2 May, 2012 @ 17:37
1 min read

Mind the gap

By Guillermo Fernandez

I HEARD my friend Alfonso was thinking about taking a gap year before going to Southampton University to study aerospace engineering, so I sent him an email to warn him.

Firstly, nowadays one must obtain a high-level degree to be able to survive in this highly-competitive world where job opportunities are increasingly scarce.

If you take a gap year you will alter your study routine and inevitably you will become lazy study-wise.

The lack of a revision routine could cause you to forget many of the things you had previously learnt at school.

Secondly, the course he is taking is extremely challenging and complicated and if he is not continuing to revise then his level could decrease rapidly and the course may end up being much harder than he had previously expected.

Another friend of mine – who got straight A’s – decided to travel for a year and when he got back gave up the idea of university altogether, because he didn’t want to spend four years chasing a career if he could merely get a part time job and continue to travel and party.

While that might be fun for a while, in the long run he may well live to regret it.

To conclude I would like to reinforce my message that taking a gap year is not the correct decision.

Do you agree? Contact [email protected]

James Bryce

DO YOU HAVE NEWS FOR US at Spain’s most popular English newspaper - the Olive Press? Contact us now via email: [email protected] or call 951 273 575


  1. I don’t think there is inevitably a problem with taking a gap year.

    For a start it broadens people’s mental horizons and will require them to develop both social and problem solving skills that will serve them well in both their personal and professional lives.

    Furthermore, although there are problems with jobs and employment, opportunities are growing exponentially and it has never been easier to start your own business or businesses.

    Perhaps the writer of this article is feeling a little insecure and needs to be in a formal institutional structure..?

  2. A year of relevant work (usually a year out between years of degree) can really help people learn more about the subject and put the learning into focus. But at the same time, people with potential don’t have a duty to fulfill that potential.

    I work with straight-A students at Southampton (my google alerts are how I found this article). Some very bright students actually have the problem that school was too easy and getting an A didn’t require much effort for them. After that a good degree course can be a culture shock as we want it to be challenging even to the brightest and hardest workers. I’m proud of the reputation engineering graduates from Southampton have and my small contribution to that.

  3. Hello Guillermo,

    I have to say I find your article quite saddening. I work for an organisation that sends young people away on volunteering placements and I have to say the vast majority are actually motivated to achieve more, they are more worldly, have more confidence and are generally more proactive. Many people also leave university with academic skills yes, but little real world / transferable skills that will help them get that first job. Things such as initiative, teamwork, leadership, self starting and in many cases learning a language too.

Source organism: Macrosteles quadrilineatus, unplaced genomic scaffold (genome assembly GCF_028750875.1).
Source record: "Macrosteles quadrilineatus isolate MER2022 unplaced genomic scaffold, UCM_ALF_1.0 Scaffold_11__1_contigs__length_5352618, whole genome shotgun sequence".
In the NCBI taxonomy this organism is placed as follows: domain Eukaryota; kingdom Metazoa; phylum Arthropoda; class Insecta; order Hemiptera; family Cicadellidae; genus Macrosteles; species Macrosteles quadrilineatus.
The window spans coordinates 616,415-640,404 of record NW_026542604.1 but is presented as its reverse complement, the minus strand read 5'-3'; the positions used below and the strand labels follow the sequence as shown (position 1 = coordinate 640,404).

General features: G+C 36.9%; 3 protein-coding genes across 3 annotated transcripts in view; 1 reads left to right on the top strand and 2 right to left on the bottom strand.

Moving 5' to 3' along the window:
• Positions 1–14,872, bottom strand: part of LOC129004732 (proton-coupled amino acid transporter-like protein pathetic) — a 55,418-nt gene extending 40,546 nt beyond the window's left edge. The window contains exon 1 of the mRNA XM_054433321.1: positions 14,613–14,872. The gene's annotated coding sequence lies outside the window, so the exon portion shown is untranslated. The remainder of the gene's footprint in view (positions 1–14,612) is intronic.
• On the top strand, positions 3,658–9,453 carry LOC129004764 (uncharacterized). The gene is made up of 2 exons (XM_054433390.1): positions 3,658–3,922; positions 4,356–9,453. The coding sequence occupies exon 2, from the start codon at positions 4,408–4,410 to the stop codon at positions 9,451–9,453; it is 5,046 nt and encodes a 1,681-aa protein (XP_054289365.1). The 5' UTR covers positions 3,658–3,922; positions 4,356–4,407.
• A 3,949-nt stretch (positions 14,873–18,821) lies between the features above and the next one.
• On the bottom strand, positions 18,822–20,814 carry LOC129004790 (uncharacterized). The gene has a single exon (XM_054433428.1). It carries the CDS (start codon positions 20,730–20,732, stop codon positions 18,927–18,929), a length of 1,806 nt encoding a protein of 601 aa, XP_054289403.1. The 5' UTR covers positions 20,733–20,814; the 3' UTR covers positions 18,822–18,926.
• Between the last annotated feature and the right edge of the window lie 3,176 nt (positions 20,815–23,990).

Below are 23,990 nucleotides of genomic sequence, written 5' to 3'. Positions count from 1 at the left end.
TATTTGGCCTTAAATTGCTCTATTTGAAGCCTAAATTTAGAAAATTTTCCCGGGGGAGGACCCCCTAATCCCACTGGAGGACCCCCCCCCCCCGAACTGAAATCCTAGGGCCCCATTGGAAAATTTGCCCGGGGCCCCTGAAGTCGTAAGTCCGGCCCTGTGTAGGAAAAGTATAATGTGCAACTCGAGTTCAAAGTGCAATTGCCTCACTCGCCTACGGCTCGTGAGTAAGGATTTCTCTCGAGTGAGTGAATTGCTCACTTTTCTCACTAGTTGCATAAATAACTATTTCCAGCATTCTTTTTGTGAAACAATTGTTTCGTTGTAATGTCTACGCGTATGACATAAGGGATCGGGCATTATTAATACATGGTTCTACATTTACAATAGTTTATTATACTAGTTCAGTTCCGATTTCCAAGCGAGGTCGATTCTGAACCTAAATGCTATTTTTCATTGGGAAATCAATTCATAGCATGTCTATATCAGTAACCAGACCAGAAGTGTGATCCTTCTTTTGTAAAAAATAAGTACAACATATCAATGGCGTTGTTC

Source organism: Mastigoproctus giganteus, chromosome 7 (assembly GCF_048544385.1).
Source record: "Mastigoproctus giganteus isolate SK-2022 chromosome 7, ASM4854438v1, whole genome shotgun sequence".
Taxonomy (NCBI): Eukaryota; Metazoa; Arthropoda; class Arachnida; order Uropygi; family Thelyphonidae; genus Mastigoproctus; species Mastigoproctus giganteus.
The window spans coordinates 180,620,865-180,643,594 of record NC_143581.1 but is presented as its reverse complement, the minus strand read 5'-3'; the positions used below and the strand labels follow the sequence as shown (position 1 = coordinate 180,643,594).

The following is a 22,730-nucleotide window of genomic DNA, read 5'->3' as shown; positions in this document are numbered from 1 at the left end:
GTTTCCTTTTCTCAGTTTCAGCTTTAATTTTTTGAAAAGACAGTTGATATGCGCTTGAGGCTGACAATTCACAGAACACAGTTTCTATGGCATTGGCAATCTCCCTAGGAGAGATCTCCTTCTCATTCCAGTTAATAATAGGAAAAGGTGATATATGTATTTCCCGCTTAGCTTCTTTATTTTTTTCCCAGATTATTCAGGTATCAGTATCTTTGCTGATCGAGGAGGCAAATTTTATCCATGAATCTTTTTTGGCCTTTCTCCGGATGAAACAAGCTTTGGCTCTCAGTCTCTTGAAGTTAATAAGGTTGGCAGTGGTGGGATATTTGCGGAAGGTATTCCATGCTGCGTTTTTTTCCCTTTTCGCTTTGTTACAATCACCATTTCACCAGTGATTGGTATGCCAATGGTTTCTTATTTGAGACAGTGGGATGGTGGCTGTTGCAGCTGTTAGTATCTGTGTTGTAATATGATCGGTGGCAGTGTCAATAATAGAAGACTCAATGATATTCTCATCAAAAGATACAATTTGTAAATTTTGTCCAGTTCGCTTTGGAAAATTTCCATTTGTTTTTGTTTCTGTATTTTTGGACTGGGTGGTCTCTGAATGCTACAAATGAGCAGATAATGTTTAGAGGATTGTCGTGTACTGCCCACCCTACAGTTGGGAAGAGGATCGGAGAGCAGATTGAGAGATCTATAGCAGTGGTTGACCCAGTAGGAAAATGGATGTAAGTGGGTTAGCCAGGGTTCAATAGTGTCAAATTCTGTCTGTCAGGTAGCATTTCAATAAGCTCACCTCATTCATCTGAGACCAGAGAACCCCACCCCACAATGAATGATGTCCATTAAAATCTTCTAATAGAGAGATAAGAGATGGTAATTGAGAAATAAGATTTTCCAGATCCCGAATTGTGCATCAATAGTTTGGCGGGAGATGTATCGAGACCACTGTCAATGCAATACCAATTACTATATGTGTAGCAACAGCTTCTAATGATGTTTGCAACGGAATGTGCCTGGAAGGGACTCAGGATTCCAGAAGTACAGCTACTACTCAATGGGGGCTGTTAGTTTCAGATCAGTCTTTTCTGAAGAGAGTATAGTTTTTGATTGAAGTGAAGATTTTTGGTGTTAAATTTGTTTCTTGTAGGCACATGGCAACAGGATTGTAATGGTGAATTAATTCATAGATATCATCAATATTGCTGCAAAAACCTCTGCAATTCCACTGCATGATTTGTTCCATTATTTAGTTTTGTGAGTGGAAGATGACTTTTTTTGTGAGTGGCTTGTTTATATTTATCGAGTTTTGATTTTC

From my personal experience as a student, those that took gap years actually were more inclined to study and concentrate in their first year at uni, those that hadn’t were generally drunk on freedom of being away from parents and were frequently very drunk

    I understand your comments and if a year off is not utilized productively then yes, you have a point, but many people do productive things with their gap year and so benefit from it, through university and beyond!

  4. “opportunities are growing exponentially”

    Which country is that again Christopher? If there were exponential opportunites there would not be record unemployment.

  5. Fred, opportunities are everywhere these days thanks to a 30 year old invention we call the internet…

    As to unemployment, its recent increase in Spain and some other countries has no relevance to the fact that opportunities are increasing for those who are able or willing to see and take them.

  6. Stefanjo, I didn’t say that “unemployment is irrelevant”, so your reaction is misplaced.

    If you don’t see any opportunities, then maybe that is a failure of your imagination, because there are so many little business ideas just waiting to be implemented.

    I can’t tell you what you should do, all I can tell you is that I haven’t had a job this century, nor do I want one. I don’t come from a privileged background either; it wasn’t so long ago that I was literally penniless.

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